The surprising request came on Monday when lawyers for the former first lady-turned-2016 presidential candidate filed a motion in federal court demanding sanctions be imposed upon ex-President Trump.
Clinton’s lawyers also called the racketeering lawsuit, which was thrown out of court in September, nothing more than a “political stunt.”
“A reasonable attorney would never have filed this suit, let alone continued to prosecute it after multiple Defendants’ motions to dismiss highlighted its fundamental and incurable defects,” Clinton’s lawyers wrote, according to the Post.
Her legal team requested Trump pay a whopping $1.06 million to cover all the legal fees accrued by the numerous defendants named in the failed lawsuit.
As RadarOnline.com previously reported, Trump filed a civil lawsuit in March and accused Clinton, the Democratic National Committee, White House national security adviser Jake Sullivan, and numerous others of conspiring to undermine his 2016 presidential campaign with accusations Trump’s team colluded with Russia.
British ex-spy Christopher Steele, who made headlines in 2016 over claims he had a “dirty dossier” proving Russia had blackmail against then-candidate Trump, was also named as a defendant in the civil suit.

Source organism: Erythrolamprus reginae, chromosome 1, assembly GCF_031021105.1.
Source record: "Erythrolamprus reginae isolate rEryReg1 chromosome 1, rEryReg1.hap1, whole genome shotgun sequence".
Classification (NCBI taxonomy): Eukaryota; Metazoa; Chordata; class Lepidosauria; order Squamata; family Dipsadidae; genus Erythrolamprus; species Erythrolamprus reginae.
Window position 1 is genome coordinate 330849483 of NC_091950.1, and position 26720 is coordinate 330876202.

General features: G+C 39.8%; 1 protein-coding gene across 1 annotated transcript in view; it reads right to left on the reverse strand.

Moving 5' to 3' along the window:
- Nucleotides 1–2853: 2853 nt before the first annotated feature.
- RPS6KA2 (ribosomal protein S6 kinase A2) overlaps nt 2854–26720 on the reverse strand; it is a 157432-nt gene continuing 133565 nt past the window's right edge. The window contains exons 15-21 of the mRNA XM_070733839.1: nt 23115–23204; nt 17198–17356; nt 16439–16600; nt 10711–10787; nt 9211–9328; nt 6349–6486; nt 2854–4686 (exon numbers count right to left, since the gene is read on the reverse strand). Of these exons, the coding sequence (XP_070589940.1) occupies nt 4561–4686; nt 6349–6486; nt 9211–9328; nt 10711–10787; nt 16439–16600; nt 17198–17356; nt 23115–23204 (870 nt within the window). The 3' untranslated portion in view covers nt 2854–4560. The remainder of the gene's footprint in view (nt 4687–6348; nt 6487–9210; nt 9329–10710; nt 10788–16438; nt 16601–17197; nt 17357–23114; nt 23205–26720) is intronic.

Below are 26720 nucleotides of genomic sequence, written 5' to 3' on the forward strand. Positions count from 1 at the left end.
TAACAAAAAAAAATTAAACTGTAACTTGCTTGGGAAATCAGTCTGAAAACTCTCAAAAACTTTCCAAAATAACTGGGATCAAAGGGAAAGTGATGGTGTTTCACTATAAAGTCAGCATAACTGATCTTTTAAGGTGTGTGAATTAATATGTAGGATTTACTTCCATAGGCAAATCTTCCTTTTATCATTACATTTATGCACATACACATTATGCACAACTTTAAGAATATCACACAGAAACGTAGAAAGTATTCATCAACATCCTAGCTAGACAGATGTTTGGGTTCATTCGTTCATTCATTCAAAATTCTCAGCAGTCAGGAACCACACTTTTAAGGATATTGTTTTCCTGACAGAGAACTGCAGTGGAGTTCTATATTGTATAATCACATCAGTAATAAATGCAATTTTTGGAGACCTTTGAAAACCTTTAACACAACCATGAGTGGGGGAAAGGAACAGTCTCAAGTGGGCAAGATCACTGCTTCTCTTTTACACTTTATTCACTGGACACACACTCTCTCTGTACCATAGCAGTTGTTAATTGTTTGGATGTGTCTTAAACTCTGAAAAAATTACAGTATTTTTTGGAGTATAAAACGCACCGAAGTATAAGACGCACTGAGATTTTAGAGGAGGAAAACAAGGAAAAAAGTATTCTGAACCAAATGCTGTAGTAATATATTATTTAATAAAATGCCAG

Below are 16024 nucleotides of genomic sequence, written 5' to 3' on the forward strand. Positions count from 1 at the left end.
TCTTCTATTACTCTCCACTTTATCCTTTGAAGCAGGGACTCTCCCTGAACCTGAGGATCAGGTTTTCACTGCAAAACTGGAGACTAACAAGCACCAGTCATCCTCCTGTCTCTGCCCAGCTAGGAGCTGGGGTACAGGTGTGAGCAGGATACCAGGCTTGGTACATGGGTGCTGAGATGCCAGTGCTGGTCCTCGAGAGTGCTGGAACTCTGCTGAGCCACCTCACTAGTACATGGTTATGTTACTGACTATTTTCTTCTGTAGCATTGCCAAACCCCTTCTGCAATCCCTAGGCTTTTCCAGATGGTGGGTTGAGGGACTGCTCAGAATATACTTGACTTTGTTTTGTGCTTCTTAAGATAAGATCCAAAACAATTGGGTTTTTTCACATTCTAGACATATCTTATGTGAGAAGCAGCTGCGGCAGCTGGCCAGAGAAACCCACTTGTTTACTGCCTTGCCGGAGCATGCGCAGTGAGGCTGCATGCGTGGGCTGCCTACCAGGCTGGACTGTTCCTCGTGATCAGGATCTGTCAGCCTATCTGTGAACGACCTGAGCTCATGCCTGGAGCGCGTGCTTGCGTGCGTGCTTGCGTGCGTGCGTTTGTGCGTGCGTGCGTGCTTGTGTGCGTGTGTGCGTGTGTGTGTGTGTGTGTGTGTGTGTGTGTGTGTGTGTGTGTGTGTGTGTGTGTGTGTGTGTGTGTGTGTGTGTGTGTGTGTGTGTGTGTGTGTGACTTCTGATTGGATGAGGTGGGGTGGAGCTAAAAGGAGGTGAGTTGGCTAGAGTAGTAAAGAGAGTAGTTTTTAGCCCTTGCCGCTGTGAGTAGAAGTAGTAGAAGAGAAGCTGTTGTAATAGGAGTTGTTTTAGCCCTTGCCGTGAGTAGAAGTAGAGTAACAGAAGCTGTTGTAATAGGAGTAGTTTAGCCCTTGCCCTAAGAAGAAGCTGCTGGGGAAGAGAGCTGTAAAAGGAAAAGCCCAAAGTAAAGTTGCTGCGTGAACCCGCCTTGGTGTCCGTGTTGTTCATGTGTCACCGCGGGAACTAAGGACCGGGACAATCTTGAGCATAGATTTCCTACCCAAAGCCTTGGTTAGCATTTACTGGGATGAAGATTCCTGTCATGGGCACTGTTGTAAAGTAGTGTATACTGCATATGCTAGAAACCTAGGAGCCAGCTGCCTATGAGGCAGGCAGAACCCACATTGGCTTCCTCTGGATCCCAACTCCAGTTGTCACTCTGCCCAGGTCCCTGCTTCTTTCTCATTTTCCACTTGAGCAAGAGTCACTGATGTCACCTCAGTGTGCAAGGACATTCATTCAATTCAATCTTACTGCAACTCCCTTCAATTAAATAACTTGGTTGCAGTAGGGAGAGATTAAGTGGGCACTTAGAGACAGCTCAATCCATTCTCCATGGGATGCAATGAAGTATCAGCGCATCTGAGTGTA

Trump claimed he lost $24 million as a result of the Russian collusion rumors – although US District Judge Donald Middlebrooks, who was appointed by Bill Clinton in 1997 and oversaw the lawsuit, threw the suit out of court in September due to “deficiencies in the plaintiff’s argument.”
Trump’s legal team, led by his lawyer Alina Habba, have since appealed the dismissal of the $24 million civil suit. Habba has also accused Clinton of having “political reasons” for Monday’s motion demanding sanctions against Trump.
“This motion, conveniently filed one week prior to election day, is nothing more than a thinly-veiled attempt to score political points,” Habba said on Monday after Clinton’s team demanded $1.06 million from Trump.
“This motion is particularly inappropriate, given that our client’s case will soon be reviewed by the Eleventh Circuit,” Habba continued. “We will oppose this motion and trust that the Court will see through this ruse.”